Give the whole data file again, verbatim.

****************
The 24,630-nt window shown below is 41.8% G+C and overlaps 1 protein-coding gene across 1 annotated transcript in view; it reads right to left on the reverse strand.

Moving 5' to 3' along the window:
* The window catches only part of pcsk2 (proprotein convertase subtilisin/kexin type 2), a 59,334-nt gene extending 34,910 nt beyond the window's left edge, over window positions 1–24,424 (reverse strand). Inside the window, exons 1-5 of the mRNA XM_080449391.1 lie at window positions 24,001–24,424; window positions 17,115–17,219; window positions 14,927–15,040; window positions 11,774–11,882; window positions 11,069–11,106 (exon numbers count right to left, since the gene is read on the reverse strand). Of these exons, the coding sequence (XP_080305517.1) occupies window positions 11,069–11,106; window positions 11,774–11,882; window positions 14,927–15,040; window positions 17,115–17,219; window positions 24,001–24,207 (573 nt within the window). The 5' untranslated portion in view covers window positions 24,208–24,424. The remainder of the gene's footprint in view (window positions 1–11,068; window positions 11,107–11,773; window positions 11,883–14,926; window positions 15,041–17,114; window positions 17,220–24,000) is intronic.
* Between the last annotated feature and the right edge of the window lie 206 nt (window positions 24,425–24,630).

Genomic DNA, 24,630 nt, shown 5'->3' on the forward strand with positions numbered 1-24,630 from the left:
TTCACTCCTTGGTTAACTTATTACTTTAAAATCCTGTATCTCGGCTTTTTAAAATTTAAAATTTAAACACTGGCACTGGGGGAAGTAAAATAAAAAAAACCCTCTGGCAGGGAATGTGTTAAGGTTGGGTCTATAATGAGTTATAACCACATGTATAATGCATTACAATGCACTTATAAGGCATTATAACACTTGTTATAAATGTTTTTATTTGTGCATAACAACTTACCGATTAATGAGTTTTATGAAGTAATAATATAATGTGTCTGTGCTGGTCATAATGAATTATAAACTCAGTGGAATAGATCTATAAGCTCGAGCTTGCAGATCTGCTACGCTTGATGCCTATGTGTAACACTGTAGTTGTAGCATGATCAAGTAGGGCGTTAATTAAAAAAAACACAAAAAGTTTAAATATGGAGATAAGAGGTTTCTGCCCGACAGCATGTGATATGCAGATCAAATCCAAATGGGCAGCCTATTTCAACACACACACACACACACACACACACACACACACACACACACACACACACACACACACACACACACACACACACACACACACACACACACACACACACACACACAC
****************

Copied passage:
The 24,630-nt window shown below is 41.8% G+C and overlaps 1 protein-coding gene across 1 annotated transcript in view; it reads right to left on the reverse strand.

Moving 5' to 3' along the window:
* The window catches only part of pcsk2 (proprotein convertase subtilisin/kexin type 2), a 59,334-nt gene extending 34,910 nt beyond the window's left edge, over window positions 1–24,424 (reverse strand). Inside the window, exons 1-5 of the mRNA XM_080449391.1 lie at window positions 24,001–24,424; window positions 17,115–17,219; window positions 14,927–15,040; window positions 11,774–11,882; window positions 11,069–11,106 (exon numbers count right to left, since the gene is read on the reverse strand). Of these exons, the coding sequence (XP_080305517.1) occupies window positions 11,069–11,106; window positions 11,774–11,882; window positions 14,927–15,040; window positions 17,115–17,219; window positions 24,001–24,207 (573 nt within the window). The 5' untranslated portion in view covers window positions 24,208–24,424. The remainder of the gene's footprint in view (window positions 1–11,068; window positions 11,107–11,773; window positions 11,883–14,926; window positions 15,041–17,114; window positions 17,220–24,000) is intronic.
* Between the last annotated feature and the right edge of the window lie 206 nt (window positions 24,425–24,630).

Genomic DNA, 24,630 nt, shown 5'->3' on the forward strand with positions numbered 1-24,630 from the left:
TTCACTCCTTGGTTAACTTATTACTTTAAAATCCTGTATCTCGGCTTTTTAAAATTTAAAATTTAAACACTGGCACTGGGGGAAGTAAAATAAAAAAAACCCTCTGGCAGGGAATGTGTTAAGGTTGGGTCTATAATGAGTTATAACCACATGTATAATGCATTACAATGCACTTATAAGGCATTATAACACTTGTTATAAATGTTTTTATTTGTGCATAACAACTTACCGATTAATGAGTTTTATGAAGTAATAATATAATGTGTCTGTGCTGGTCATAATGAATTATAAACTCAGTGGAATAGATCTATAAGCTCGAGCTTGCAGATCTGCTACGCTTGATGCCTATGTGTAACACTGTAGTTGTAGCATGATCAAGTAGGGCGTTAATTAAAAAAAACACAAAAAGTTTAAATATGGAGATAAGAGGTTTCTGCCCGACAGCATGTGATATGCAGATCAAATCCAAATGGGCAGCCTATTTCAACACACACACACACACACACACACACACACACACACACACACACACACACACACACACACACACACACACACACACACACACACACACACACACACACACACACAC